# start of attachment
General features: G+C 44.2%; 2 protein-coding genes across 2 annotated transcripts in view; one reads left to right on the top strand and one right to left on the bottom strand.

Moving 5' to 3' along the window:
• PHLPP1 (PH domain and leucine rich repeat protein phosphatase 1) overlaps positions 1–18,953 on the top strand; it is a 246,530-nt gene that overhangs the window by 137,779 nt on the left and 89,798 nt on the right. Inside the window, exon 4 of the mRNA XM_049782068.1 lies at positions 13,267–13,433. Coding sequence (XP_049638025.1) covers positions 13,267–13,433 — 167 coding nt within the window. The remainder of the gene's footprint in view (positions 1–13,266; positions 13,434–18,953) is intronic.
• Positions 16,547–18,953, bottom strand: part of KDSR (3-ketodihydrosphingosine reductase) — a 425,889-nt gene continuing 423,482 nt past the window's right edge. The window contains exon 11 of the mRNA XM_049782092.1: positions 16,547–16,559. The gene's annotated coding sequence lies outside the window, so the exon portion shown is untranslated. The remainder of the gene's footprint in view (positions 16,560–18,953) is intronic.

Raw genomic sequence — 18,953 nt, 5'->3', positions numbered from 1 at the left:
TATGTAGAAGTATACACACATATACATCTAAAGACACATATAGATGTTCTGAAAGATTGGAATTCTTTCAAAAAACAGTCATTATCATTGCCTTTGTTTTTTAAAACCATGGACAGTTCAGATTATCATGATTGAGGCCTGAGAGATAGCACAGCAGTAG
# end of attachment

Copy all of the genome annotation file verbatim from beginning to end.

General features: G+C 44.2%; 2 protein-coding genes across 2 annotated transcripts in view; one reads left to right on the top strand and one right to left on the bottom strand.

Moving 5' to 3' along the window:
• PHLPP1 (PH domain and leucine rich repeat protein phosphatase 1) overlaps positions 1–18,953 on the top strand; it is a 246,530-nt gene that overhangs the window by 137,779 nt on the left and 89,798 nt on the right. Inside the window, exon 4 of the mRNA XM_049782068.1 lies at positions 13,267–13,433. Coding sequence (XP_049638025.1) covers positions 13,267–13,433 — 167 coding nt within the window. The remainder of the gene's footprint in view (positions 1–13,266; positions 13,434–18,953) is intronic.
• Positions 16,547–18,953, bottom strand: part of KDSR (3-ketodihydrosphingosine reductase) — a 425,889-nt gene continuing 423,482 nt past the window's right edge. The window contains exon 11 of the mRNA XM_049782092.1: positions 16,547–16,559. The gene's annotated coding sequence lies outside the window, so the exon portion shown is untranslated. The remainder of the gene's footprint in view (positions 16,560–18,953) is intronic.

Raw genomic sequence — 18,953 nt, 5'->3', positions numbered from 1 at the left:
TATGTAGAAGTATACACACATATACATCTAAAGACACATATAGATGTTCTGAAAGATTGGAATTCTTTCAAAAAACAGTCATTATCATTGCCTTTGTTTTTTAAAACCATGGACAGTTCAGATTATCATGATTGAGGCCTGAGAGATAGCACAGCAGTAG